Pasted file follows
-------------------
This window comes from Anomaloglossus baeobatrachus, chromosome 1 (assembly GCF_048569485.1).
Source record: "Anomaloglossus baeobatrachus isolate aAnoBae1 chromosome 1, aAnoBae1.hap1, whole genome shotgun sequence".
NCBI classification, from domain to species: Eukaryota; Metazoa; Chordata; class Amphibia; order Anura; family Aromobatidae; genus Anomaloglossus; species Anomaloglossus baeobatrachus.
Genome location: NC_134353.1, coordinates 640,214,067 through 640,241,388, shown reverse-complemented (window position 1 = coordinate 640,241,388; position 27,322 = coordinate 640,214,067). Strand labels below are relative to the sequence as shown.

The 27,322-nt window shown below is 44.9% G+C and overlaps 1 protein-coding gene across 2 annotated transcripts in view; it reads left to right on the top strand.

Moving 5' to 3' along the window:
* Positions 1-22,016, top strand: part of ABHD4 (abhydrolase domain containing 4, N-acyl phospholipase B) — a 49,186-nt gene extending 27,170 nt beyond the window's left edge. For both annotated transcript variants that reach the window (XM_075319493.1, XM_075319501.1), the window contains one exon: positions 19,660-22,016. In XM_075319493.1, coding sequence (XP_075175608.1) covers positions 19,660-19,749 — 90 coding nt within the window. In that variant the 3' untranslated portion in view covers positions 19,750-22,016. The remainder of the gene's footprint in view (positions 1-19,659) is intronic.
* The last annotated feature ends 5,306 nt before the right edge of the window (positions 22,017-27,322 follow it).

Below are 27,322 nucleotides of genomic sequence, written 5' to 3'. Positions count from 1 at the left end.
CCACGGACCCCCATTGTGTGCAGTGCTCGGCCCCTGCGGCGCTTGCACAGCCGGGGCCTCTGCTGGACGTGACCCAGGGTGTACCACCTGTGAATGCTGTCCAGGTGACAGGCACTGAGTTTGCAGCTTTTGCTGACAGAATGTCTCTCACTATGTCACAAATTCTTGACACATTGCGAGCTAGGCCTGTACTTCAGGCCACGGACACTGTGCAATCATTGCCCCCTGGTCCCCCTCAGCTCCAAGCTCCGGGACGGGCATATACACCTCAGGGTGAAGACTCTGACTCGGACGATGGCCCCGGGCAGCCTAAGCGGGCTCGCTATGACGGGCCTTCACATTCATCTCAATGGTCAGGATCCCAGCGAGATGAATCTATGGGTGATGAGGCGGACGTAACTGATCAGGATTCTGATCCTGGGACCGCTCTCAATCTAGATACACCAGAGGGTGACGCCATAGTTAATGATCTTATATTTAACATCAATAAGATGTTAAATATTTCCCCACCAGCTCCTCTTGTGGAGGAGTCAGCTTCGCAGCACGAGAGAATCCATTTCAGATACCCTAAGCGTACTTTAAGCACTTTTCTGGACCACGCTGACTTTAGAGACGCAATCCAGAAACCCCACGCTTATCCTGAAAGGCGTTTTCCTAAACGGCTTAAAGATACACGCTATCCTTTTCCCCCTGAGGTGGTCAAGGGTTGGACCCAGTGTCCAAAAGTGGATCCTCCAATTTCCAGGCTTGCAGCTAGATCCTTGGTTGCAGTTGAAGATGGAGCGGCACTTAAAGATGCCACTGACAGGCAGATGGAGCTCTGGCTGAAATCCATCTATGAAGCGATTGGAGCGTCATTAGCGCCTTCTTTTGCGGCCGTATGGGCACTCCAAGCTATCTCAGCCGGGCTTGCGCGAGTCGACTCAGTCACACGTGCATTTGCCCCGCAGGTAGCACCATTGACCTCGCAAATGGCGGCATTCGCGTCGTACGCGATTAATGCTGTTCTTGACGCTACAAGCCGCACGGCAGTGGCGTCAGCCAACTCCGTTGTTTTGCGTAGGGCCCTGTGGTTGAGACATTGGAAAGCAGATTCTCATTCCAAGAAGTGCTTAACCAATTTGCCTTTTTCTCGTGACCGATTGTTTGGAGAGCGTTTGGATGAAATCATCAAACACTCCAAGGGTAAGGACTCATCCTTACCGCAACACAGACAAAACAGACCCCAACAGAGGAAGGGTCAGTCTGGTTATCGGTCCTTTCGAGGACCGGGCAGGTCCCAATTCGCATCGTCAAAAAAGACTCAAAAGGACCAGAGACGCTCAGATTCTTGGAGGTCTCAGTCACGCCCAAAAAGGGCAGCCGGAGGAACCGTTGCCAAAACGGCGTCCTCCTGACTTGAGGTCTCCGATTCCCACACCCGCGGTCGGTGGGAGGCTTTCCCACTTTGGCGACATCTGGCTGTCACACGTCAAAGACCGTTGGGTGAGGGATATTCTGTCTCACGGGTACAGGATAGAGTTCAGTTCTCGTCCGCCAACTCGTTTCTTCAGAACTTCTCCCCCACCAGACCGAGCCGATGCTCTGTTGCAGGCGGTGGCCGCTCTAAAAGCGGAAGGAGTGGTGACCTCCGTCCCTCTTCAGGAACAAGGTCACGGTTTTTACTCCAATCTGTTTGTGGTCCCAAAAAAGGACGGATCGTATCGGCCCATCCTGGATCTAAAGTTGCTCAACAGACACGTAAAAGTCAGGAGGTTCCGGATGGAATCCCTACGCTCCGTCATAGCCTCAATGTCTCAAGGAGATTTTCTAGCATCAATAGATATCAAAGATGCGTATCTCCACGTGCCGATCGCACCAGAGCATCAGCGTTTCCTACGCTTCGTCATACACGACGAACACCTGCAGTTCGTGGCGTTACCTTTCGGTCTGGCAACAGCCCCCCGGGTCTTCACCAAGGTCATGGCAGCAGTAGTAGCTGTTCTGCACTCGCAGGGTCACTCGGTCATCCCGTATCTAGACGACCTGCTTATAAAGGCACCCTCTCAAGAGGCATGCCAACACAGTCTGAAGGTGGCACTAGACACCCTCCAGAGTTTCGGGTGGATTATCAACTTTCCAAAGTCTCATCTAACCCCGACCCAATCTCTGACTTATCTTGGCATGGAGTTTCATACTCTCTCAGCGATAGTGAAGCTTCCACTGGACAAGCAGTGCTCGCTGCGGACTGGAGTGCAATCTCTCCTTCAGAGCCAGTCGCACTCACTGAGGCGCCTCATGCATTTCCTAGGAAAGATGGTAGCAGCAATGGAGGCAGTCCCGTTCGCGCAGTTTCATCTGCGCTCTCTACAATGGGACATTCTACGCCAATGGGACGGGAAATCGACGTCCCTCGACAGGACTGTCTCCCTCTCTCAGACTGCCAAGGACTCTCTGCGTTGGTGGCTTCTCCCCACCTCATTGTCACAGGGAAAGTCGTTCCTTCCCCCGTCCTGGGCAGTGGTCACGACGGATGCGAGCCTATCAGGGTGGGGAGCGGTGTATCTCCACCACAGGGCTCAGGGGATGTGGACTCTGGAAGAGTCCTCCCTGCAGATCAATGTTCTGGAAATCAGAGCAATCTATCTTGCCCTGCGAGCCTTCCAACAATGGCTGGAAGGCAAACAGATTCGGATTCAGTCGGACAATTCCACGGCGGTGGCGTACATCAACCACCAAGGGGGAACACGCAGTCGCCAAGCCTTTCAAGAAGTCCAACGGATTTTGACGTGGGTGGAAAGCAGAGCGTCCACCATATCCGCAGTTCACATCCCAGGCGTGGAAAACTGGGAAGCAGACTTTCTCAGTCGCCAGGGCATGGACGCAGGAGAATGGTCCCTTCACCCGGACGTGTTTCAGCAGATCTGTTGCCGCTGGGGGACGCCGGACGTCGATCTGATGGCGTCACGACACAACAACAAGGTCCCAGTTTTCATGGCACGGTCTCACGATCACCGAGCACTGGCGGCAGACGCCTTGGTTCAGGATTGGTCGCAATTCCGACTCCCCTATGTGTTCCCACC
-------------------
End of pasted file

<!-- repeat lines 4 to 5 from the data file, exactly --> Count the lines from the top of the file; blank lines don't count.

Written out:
Genome location: NC_134353.1, coordinates 640,214,067 through 640,241,388, shown reverse-complemented (window position 1 = coordinate 640,241,388; position 27,322 = coordinate 640,214,067). Strand labels below are relative to the sequence as shown.

The 27,322-nt window shown below is 44.9% G+C and overlaps 1 protein-coding gene across 2 annotated transcripts in view; it reads left to right on the top strand.